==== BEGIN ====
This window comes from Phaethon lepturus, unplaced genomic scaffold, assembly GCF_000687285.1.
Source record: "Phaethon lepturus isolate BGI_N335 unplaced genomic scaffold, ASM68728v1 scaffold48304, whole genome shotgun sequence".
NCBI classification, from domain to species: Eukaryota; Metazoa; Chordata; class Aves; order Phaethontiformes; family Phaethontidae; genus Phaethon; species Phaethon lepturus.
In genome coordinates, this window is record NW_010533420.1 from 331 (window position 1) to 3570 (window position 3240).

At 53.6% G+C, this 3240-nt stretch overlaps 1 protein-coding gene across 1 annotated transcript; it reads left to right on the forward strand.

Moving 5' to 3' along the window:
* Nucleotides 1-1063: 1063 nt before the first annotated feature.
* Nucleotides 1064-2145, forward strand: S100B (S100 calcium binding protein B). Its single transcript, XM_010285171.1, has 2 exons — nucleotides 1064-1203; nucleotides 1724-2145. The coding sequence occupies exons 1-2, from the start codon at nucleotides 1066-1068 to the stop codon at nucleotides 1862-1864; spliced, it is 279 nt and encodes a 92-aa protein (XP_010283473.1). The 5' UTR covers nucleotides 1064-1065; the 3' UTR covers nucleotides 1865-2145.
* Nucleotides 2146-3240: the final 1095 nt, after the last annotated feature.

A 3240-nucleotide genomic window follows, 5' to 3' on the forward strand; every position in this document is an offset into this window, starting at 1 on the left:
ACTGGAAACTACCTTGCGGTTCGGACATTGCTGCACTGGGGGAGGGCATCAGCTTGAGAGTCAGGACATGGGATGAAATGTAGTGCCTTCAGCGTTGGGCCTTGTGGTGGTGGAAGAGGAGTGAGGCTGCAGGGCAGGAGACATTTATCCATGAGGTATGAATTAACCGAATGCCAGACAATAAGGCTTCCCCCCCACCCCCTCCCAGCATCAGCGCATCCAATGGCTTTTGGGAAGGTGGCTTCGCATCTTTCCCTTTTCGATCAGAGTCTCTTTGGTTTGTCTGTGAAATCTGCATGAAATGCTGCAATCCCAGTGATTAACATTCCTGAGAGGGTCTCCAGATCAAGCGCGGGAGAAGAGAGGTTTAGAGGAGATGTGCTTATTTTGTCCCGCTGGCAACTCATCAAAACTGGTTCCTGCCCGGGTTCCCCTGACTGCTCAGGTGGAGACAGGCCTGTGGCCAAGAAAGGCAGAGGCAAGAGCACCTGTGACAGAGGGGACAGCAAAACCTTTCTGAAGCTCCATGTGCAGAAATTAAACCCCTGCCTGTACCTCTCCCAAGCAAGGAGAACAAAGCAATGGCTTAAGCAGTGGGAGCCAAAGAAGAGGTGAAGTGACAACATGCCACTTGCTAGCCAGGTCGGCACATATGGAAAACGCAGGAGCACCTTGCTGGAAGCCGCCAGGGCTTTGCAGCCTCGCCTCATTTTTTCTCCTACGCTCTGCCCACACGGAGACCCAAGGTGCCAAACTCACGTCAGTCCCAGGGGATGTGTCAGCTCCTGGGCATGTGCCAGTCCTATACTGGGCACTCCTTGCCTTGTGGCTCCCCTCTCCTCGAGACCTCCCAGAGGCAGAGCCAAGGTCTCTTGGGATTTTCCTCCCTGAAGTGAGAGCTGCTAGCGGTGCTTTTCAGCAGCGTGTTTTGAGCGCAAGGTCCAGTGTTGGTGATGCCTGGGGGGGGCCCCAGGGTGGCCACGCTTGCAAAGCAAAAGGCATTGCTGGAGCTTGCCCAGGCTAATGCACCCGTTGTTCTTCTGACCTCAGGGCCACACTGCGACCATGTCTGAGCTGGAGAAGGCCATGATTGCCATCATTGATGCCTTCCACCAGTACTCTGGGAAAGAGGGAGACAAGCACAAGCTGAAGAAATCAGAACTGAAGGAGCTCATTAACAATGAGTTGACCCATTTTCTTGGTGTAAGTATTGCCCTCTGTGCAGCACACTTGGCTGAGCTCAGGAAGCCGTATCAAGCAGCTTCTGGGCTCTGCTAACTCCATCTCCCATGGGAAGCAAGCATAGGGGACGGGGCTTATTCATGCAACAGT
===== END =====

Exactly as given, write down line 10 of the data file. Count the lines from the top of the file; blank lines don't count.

A 3240-nucleotide genomic window follows, 5' to 3' on the forward strand; every position in this document is an offset into this window, starting at 1 on the left: